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Medline ® Abstract for Reference 101

of 'Pharmacotherapy of allergic rhinitis'

101
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Fexofenadine effects on cognitive performance in aviators at ground level and simulated altitude.
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Vacchiano C, Moore J, Rice GM, Crawley G
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Aviat Space Environ Med. 2008;79(8):754.
 
INTRODUCTION: Antihistamines are used for the treatment of allergic rhinitis (AR) symptoms. However, the cognitive effects of some antihistamines can dramatically impair individuals in occupations that require sustained vigilance.
METHODS: The cognitive effects of fexofenadine were compared to a placebo (passive control) and cetirizine (active control) in healthy naval flight personnel. All subjects received one dose of each treatment in one of six possible sequences with two washout periods in between, and were assessed for aviation-related cognitive skills using the Aeromedical Vigilance Test (AVT) at both ambient atmospheric conditions and normobaric hypoxic conditions. Drowsiness was self-assessed by participants using a visual analog scale (VAS).
RESULTS: There was no significant difference between fexofenadine and placebo over the entire 60-min test period, under ambient atmospheric conditions, or under either hypoxic condition. Compared with placebo, cetirizine significantly increased AVT errors over the entire 60-min test period, at 10,000 ft, and at 15,000 ft. No statistical difference was found between treatments underambient atmospheric conditions, although cetirizine treatment resulted in a greater change from baseline in adjusted average number of AVT errors (0.2124 +/- 0.06) than fexofenadine treatment (0.1989 +/- 0.07) and placebo (0.0745 +/- 0.07). Furthermore, at 10,000 ft there were significantly more AVT errors with cetirizine than with fexofenadine. There were no significant increases in self-reported drowsiness (VAS) for both cetirizine and fexofenadine compared with placebo.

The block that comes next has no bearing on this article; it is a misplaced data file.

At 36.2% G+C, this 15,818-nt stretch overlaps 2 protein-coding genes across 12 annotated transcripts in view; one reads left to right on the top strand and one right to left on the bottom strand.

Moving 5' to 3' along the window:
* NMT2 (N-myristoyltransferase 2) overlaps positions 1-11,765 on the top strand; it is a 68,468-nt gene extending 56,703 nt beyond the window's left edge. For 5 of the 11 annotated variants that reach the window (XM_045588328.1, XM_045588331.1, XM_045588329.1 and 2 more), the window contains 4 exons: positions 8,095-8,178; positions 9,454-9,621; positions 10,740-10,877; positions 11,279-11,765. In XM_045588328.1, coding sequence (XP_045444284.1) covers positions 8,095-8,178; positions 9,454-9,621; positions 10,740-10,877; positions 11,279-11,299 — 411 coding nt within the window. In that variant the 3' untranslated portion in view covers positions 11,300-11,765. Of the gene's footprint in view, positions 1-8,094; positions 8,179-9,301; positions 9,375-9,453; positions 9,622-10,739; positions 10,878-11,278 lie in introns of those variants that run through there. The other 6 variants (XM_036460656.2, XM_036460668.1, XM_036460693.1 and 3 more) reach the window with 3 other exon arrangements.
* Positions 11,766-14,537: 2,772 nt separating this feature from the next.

CONCLUSION: Fexofenadine is comparable to placebo in its effect on the cognitive skills important for piloting an aircraft, while cetirizine impairs cognition and may affect piloting ability.
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Naval Aerospace Medical Research Laboratory, Pensacola, FL, USA. charles.vacchiano@duke.edu
PMID